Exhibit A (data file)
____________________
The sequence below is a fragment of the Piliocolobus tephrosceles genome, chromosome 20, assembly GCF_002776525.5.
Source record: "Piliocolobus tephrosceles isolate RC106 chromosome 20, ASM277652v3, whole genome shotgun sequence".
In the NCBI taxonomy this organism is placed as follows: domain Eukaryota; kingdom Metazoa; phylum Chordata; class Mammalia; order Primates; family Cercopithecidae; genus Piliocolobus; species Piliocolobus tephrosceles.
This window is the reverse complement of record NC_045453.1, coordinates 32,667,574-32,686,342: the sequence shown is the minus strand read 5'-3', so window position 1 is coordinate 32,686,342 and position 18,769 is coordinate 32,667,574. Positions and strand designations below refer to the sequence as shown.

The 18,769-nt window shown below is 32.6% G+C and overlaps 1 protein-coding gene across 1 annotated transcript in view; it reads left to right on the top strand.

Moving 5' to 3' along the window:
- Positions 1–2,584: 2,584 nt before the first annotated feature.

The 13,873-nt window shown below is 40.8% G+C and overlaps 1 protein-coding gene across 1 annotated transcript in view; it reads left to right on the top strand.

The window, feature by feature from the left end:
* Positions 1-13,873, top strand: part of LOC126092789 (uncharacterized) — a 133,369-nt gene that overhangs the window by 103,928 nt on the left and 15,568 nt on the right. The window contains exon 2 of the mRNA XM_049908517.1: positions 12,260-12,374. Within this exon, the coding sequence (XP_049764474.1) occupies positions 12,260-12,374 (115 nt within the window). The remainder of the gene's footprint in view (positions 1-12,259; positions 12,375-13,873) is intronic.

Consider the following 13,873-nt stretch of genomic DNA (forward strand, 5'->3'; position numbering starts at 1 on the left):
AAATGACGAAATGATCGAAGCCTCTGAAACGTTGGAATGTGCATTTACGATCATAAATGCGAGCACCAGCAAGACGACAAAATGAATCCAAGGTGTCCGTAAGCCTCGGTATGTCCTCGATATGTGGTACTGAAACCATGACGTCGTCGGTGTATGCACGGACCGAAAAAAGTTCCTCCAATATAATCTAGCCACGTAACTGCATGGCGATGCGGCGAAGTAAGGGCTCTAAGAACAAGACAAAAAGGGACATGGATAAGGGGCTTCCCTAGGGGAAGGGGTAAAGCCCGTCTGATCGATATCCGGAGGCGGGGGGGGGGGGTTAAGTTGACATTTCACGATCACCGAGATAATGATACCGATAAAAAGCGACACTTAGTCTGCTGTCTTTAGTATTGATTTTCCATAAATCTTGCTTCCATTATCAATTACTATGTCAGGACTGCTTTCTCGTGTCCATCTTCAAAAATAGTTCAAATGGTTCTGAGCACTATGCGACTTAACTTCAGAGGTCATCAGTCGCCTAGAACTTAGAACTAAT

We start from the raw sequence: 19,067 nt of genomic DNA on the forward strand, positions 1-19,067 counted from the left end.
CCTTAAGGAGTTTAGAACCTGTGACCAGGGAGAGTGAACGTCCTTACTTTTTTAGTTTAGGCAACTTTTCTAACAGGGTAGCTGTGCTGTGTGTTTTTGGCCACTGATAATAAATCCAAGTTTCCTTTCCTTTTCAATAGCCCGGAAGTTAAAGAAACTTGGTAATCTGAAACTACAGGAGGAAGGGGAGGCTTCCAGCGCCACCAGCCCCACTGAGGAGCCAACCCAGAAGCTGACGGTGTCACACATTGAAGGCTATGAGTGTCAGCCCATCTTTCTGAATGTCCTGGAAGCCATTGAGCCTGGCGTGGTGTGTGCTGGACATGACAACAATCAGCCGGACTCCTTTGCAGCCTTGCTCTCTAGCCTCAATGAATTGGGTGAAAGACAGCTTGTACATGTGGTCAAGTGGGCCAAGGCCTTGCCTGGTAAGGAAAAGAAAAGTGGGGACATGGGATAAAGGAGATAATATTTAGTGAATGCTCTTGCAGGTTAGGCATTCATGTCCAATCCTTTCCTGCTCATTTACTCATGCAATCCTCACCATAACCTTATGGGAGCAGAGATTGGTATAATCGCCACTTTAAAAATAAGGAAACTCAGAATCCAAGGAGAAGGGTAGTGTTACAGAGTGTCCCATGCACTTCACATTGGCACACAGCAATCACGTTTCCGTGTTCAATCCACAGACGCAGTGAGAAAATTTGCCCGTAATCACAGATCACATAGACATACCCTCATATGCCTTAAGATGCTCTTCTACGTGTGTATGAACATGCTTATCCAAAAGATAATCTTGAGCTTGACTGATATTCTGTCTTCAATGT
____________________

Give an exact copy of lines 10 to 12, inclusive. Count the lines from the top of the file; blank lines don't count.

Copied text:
* Positions 1-13,873, top strand: part of LOC126092789 (uncharacterized) — a 133,369-nt gene that overhangs the window by 103,928 nt on the left and 15,568 nt on the right. The window contains exon 2 of the mRNA XM_049908517.1: positions 12,260-12,374. Within this exon, the coding sequence (XP_049764474.1) occupies positions 12,260-12,374 (115 nt within the window). The remainder of the gene's footprint in view (positions 1-12,259; positions 12,375-13,873) is intronic.

Consider the following 13,873-nt stretch of genomic DNA (forward strand, 5'->3'; position numbering starts at 1 on the left):
AAATGACGAAATGATCGAAGCCTCTGAAACGTTGGAATGTGCATTTACGATCATAAATGCGAGCACCAGCAAGACGACAAAATGAATCCAAGGTGTCCGTAAGCCTCGGTATGTCCTCGATATGTGGTACTGAAACCATGACGTCGTCGGTGTATGCACGGACCGAAAAAAGTTCCTCCAATATAATCTAGCCACGTAACTGCATGGCGATGCGGCGAAGTAAGGGCTCTAAGAACAAGACAAAAAGGGACATGGATAAGGGGCTTCCCTAGGGGAAGGGGTAAAGCCCGTCTGATCGATATCCGGAGGCGGGGGGGGGGGGTTAAGTTGACATTTCACGATCACCGAGATAATGATACCGATAAAAAGCGACACTTAGTCTGCTGTCTTTAGTATTGATTTTCCATAAATCTTGCTTCCATTATCAATTACTATGTCAGGACTGCTTTCTCGTGTCCATCTTCAAAAATAGTTCAAATGGTTCTGAGCACTATGCGACTTAACTTCAGAGGTCATCAGTCGCCTAGAACTTAGAACTAAT